Cohen M, Adams PC, Parry G, et al: Combination antithrombotic therapy in unstable rest angina and non-Q- wave infarction in nonprior aspirin users. Primary end points analysis from the ATACS trial. Antithrombotic Therapy in Acute Coronary Syndromes Research Group. Circulation 89:81, 1994.

Gurfinkel EP, Manos EJ, Mejail RI, et al: Low molecular weight heparin versus regular heparin or aspirin in the treatment of unstable angina and silent ischemia. J Am Coll Cardiol 26:313, 1995.

Theroux P, Waters D, Qiu S, McCans J, de Guise P, Juneau M: Aspirin versus heparin to prevent myocardial infarction during the acute phase of unstable angina. Circulation 88:2045, 1993.

Low-molecular-weight heparin during instability in coronary artery disease, Fragmin during Instability in Coronary Artery Disease (FRISC) study group. Lancet 347:561, 1996.

Smith P, Arnesen H, Holme I: The effect of warfarin on mortality and reinfarction after myocardial infarction. N Engl J Med 323:147, 1990.

Randomised double-blind trial of fixed low-dose warfarin with aspirin after myocardial infarction. Coumadin Aspirin Reinfarction Study (CARS) Investigators. Lancet 350:389, 1997.

Bar FW, Verheugt FW, Col J, et al: Thrombolysis in patients with unstable angina improves the angiographic but not the clinical outcome. Results of UNASEM, a multicenter, randomized, placebo-controlled, clinical trial with anistreplase. Circulation 86:131, 1992.

Karlsson JE, Berglund U, Bjorkholm A, Ohlsson J, Swahn E, Wallentin L: Thrombolysis with recombinant human tissue-type plasminogen activator during instability in coronary artery disease: effect on myocardial ischemia and need for coronary revascularization. TRIC Study Group. Am Heart J 124:1419, 1992.

Schreiber TL, Rizik D, White C, et al: Randomized trial of thrombolysis versus heparin in unstable angina. Circulation 86:1407, 1992.

Effects of tissue plasminogen activator and a comparison of early invasive and conservative strategies in unstable angina and non-Q-wave myocardial infarction. Results of the TIMI IIIB Trial. Thrombolysis in Myocardial Ischemia. Circulation 89:1545, 1994.

Ambrose JA, Almeida OD, Sharma SK, et al: Adjunctive thrombolytic therapy during angioplasty for ischemic rest angina. Results of the TAUSA Trial. TAUSA Investigators. Thrombolysis and Angioplasty in Unstable Angina trial. Circulation 90:69, 1994.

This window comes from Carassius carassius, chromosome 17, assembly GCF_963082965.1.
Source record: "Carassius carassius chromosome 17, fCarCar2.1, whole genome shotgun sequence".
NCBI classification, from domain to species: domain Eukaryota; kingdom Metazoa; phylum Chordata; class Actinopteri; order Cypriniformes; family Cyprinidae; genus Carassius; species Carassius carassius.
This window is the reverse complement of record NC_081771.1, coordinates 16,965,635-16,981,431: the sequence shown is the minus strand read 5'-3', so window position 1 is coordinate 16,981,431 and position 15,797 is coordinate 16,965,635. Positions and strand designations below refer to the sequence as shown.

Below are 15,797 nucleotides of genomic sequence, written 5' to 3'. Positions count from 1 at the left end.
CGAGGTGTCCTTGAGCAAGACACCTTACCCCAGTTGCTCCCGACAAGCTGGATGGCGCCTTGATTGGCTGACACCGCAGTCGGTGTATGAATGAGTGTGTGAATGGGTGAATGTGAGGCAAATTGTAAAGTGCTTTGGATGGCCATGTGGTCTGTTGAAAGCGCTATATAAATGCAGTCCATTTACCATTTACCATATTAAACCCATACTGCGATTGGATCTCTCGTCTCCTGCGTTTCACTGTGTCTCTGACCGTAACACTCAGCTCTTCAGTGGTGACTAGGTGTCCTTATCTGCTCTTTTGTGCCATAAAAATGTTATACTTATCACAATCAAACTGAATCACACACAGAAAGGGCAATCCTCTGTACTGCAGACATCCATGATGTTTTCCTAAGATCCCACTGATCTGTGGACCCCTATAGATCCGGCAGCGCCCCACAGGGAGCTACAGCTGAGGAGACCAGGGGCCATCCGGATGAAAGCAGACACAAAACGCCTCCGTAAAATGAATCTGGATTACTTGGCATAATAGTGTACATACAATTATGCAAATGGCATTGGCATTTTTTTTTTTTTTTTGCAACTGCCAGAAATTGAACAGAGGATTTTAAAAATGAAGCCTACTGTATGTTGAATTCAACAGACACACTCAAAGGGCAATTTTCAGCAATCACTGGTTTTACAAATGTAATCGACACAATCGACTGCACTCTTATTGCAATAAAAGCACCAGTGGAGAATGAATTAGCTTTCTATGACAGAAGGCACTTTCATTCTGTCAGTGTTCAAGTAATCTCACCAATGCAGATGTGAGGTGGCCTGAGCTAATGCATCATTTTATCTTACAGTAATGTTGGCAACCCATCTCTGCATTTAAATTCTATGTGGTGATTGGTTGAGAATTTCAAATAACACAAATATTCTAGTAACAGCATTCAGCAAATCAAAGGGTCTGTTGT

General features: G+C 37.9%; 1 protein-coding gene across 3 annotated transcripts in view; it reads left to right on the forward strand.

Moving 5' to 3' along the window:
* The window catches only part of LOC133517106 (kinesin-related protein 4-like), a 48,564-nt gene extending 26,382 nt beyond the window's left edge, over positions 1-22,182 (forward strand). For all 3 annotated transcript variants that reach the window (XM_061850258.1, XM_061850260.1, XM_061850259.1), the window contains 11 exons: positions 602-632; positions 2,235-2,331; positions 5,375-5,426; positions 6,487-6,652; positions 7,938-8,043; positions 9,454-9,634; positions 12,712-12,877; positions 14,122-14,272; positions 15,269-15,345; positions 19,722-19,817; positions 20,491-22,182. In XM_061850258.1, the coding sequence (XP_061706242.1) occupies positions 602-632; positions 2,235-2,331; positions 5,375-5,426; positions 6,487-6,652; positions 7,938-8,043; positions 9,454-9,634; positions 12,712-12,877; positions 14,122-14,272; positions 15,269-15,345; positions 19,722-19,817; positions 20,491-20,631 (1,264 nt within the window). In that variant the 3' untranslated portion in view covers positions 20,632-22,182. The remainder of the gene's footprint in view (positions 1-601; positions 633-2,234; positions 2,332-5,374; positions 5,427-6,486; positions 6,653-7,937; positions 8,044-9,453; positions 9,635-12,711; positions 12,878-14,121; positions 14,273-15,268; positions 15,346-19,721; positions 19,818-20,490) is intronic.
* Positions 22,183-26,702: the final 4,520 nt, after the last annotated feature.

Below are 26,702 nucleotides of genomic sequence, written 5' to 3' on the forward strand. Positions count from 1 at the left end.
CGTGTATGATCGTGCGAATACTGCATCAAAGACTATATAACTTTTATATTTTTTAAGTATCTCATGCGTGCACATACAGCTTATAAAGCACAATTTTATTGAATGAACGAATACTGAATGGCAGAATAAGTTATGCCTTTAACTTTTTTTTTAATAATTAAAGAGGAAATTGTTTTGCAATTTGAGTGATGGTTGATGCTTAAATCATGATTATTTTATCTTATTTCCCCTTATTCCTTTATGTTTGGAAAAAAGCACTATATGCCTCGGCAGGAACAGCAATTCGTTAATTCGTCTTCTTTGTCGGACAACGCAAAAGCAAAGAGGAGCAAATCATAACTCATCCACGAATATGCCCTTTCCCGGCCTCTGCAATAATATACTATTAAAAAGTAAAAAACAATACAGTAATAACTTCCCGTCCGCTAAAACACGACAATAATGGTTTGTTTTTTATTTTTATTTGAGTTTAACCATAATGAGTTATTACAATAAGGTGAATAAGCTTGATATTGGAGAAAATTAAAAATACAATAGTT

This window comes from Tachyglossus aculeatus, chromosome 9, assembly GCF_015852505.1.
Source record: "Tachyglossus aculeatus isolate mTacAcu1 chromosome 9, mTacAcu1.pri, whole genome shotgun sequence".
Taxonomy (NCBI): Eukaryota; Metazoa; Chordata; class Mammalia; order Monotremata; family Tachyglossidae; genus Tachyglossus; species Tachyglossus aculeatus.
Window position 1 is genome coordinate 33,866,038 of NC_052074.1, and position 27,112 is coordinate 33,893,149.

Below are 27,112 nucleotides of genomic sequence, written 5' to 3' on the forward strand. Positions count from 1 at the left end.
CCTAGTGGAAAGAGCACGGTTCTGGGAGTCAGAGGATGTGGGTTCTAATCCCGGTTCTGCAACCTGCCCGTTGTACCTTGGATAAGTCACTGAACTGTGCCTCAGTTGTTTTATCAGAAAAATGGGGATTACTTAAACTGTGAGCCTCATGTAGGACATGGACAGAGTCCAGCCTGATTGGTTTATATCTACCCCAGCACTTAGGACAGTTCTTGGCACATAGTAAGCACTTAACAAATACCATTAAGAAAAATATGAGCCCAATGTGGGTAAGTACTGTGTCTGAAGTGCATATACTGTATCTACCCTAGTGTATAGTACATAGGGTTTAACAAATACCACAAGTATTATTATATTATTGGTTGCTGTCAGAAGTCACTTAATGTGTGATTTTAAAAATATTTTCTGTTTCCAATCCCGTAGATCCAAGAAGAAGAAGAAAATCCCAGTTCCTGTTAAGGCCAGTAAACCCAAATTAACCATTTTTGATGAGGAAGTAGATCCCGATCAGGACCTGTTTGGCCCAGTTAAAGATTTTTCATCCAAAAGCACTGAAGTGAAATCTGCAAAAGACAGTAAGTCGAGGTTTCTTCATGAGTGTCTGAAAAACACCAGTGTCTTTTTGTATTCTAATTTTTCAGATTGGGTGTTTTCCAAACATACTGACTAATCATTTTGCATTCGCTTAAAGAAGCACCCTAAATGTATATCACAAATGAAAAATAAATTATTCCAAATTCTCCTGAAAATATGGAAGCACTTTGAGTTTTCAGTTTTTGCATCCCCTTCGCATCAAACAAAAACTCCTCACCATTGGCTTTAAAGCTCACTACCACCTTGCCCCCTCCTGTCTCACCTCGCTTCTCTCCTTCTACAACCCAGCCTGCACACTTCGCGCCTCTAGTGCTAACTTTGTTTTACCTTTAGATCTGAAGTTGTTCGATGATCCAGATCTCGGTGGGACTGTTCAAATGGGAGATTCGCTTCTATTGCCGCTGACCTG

White HD, French JK, Norris RM, Williams BF, Hart HH, Cross DB: Effects of streptokinase in patients presenting within 6 hours of prolonged chest pain with ST segment depression. Br Heart J 73:500, 1995.

Abbott RD, Wilson PW, Kannel WB, Castelli WP: High density lipoprotein cholesterol, total cholesterol screening, and myocardial infarction. The Framingham Study. Arteriosclerosis 8:207, 1988.

Use of a monoclonal antibody directed against the platelet glycoprotein IIb/IIIa receptor in high-risk coronary angioplasty. The EPIC Investigation. N Engl J Med 330:956, 1994.

Topol EJ, Califf RM, Weisman HF, et al: Randomised trial of coronary intervention with antibody against platelet IIb/IIIa integrin for reduction of clinical restenosis: results at six months. The EPIC Investigators. Lancet 343:881, 1994.

Platelet glycoprotein IIb/IIIa receptor blockade and low-dose heparin during percutaneous coronary revascularization. The EPILOG Investigators. N Engl J Med 336:1689, 1997.

Randomised placebo-controlled trial of abciximab before and during coronary intervention in refractory unstable angina: the CAPTURE Study. Lancet 349:1429, 1997.

Theroux P, Kouz S, Roy L, et al: Platelet membrane receptor glycoprotein IIb/IIIa antagonism in unstable angina. The Canadian Lamifiban Study. Circulation 94:899, 1996.

Effects of platelet glycoprotein IIb/IIIa blockade with tirofiban on adverse cardiac events in patients with unstable angina or acute myocardial infarction undergoing coronary angioplasty. The RESTORE Investigators. Randomized Efficacy Study of Tirofiban for Outcomes and REstenosis. Circulation 96:1445, 1997.

Randomised placebo-controlled trial of effect of eptifibatide on complications of percutaneous coronary intervention: IMPACT-II. Integrilin to Minimise Platelet Aggregation and Coronary Thrombosis-II. Lancet 349:1422, 1997.

Inhibition of the platelet glycoprotein IIb/IIIa receptor with tirofiban in unstable angina and non-Q-wave myocardial infarction. Platelet Receptor Inhibition in Ischemic Syndrome Management in Patients Limited by Unstable Signs and Symptoms (PRISM-PLUS) Study Investigators. N Engl J Med 338:1488, 1998.

A comparison of aspirin plus tirofiban with aspirin plus heparin for unstable angina. Platelet Receptor Inhibition in Ischemic Syndrome Management (PRISM) Study Investigators. N Engl J Med 338:1498, 1998.

Alexander JH, Harrington RA: Recent antiplatelet drug trials in the acute coronary syndromes. Clinical interpretation of PRISM, PRISM-PLUS, PARAGON A and PURSUIT. Drugs 56:965, 1998.

A comparison of recombinant hirudin with heparin for the treatment of acute coronary syndromes. The Global Use of Strategies to Open Occluded Coronary Arteries (GUSTO) IIb investigators. N Engl J Med 335:775, 1996.

Comparison of the effects of two doses of recombinant hirudin compared with heparin in patients with acute myocardial ischemia without ST elevation: a pilot study. Organization to Assess Strategies for Ischemic Syndromes (OASIS) Investigators. Circulation 96:769, 1997.